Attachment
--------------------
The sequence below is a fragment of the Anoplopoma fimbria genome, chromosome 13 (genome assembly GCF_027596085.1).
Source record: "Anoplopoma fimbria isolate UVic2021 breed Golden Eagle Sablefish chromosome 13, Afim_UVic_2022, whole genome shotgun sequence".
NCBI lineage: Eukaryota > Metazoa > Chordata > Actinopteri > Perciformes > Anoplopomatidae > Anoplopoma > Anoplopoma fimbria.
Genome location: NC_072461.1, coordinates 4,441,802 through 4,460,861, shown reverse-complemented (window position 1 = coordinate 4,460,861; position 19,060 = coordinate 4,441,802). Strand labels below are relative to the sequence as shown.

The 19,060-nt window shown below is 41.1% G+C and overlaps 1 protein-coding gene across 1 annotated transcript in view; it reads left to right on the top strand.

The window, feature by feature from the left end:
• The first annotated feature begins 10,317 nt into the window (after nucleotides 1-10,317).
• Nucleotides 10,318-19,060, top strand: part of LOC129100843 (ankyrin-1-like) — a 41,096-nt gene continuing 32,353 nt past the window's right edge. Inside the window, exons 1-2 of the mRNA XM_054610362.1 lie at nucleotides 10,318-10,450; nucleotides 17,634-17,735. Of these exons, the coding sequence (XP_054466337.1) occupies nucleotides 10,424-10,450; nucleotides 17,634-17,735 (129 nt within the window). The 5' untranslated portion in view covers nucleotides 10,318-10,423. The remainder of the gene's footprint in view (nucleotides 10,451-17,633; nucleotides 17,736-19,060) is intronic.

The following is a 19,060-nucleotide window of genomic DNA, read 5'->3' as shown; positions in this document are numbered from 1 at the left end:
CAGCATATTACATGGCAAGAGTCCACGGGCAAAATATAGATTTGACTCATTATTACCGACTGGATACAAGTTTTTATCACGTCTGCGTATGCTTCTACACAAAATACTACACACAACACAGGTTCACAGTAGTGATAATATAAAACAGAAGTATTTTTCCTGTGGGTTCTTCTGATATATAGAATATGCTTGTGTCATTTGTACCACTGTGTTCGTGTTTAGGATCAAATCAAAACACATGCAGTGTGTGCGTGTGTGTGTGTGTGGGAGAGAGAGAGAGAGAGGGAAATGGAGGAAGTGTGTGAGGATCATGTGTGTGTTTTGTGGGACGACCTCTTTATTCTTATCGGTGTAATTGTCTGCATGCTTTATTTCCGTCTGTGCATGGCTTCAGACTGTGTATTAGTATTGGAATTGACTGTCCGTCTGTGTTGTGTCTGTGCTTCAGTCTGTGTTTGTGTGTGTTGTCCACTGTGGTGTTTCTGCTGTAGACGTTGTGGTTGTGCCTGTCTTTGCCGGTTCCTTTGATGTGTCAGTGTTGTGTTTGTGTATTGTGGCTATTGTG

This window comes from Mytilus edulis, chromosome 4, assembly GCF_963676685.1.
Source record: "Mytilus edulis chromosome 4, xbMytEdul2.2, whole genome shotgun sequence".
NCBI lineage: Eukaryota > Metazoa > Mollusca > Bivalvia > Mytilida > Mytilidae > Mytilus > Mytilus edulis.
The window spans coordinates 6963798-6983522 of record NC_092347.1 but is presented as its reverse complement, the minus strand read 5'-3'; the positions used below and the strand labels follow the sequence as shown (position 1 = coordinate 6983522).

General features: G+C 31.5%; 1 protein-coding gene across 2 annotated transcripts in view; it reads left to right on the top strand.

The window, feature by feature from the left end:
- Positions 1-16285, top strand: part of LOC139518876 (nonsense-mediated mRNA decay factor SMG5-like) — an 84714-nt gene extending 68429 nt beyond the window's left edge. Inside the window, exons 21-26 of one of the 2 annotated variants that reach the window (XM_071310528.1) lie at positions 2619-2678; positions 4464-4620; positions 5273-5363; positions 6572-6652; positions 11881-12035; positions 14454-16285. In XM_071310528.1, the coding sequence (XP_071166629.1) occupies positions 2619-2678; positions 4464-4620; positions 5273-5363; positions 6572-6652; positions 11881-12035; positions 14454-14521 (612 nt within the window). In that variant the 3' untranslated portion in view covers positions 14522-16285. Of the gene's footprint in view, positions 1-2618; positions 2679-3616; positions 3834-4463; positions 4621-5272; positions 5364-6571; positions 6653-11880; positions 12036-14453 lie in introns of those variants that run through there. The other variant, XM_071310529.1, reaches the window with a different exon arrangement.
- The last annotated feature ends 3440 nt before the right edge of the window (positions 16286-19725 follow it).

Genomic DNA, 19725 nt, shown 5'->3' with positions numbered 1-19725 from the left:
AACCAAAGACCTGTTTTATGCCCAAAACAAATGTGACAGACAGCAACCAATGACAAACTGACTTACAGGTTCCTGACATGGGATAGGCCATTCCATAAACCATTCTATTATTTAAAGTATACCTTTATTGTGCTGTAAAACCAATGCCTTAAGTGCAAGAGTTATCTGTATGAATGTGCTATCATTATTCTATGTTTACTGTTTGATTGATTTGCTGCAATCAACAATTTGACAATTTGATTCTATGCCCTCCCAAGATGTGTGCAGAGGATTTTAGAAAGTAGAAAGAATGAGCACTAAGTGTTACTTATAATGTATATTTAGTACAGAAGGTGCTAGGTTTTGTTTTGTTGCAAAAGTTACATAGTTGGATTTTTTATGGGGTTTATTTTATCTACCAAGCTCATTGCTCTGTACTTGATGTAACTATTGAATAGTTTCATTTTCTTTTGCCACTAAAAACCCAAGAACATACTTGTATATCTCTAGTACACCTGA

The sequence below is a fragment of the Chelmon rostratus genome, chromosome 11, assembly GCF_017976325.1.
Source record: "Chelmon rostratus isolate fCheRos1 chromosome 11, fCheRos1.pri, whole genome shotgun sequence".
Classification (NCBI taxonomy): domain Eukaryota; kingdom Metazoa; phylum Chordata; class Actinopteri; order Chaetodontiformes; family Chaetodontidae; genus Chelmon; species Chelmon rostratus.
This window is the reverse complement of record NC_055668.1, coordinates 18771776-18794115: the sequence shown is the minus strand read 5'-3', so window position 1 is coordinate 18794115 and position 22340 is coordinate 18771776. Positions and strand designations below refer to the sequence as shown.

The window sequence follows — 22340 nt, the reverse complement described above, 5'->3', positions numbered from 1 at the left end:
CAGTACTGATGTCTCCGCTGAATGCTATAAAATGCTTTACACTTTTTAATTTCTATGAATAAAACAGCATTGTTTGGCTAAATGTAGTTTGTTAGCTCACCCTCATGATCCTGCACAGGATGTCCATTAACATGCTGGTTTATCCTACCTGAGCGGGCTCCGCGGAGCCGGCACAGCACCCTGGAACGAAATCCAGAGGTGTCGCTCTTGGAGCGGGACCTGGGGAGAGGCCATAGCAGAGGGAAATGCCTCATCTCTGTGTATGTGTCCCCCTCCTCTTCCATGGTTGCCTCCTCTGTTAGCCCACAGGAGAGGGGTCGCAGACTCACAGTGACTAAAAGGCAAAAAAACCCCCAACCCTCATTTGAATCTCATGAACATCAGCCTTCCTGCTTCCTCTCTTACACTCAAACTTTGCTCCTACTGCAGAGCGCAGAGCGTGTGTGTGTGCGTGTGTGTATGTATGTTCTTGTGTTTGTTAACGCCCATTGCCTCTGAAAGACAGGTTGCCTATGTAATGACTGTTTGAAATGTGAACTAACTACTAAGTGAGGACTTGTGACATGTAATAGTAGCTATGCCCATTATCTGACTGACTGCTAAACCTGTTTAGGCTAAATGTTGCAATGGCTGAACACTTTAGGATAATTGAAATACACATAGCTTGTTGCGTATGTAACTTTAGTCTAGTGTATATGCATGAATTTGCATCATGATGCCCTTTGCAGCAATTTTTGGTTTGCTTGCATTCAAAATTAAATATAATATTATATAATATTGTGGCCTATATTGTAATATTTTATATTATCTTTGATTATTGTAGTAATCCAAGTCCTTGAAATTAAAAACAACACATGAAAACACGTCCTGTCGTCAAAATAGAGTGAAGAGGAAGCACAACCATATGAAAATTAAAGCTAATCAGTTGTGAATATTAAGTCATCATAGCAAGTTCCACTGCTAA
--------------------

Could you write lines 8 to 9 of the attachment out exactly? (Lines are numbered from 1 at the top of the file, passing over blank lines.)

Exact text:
• Nucleotides 10,318-19,060, top strand: part of LOC129100843 (ankyrin-1-like) — a 41,096-nt gene continuing 32,353 nt past the window's right edge. Inside the window, exons 1-2 of the mRNA XM_054610362.1 lie at nucleotides 10,318-10,450; nucleotides 17,634-17,735. Of these exons, the coding sequence (XP_054466337.1) occupies nucleotides 10,424-10,450; nucleotides 17,634-17,735 (129 nt within the window). The 5' untranslated portion in view covers nucleotides 10,318-10,423. The remainder of the gene's footprint in view (nucleotides 10,451-17,633; nucleotides 17,736-19,060) is intronic.

The following is a 19,060-nucleotide window of genomic DNA, read 5'->3' as shown; positions in this document are numbered from 1 at the left end: